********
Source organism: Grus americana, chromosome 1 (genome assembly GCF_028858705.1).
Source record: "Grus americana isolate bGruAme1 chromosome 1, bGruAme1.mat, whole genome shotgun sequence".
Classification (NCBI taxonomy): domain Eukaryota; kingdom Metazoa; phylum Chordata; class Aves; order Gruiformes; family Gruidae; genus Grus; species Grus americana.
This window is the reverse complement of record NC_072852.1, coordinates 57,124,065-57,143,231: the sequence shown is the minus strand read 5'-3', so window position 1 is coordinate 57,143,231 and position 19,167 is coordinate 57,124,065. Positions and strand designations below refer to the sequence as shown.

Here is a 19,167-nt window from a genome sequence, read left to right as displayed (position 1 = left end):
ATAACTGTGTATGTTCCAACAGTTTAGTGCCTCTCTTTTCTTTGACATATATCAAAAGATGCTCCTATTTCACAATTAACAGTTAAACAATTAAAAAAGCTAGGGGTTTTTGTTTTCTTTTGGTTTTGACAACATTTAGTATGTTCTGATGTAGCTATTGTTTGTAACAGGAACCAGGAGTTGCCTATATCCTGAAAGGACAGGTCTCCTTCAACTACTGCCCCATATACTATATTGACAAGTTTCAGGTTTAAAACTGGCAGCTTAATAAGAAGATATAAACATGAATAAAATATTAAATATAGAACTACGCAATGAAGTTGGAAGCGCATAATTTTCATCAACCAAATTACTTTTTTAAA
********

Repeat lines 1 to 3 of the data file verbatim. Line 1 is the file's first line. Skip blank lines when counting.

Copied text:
Source organism: Grus americana, chromosome 1 (genome assembly GCF_028858705.1).
Source record: "Grus americana isolate bGruAme1 chromosome 1, bGruAme1.mat, whole genome shotgun sequence".
Classification (NCBI taxonomy): domain Eukaryota; kingdom Metazoa; phylum Chordata; class Aves; order Gruiformes; family Gruidae; genus Grus; species Grus americana.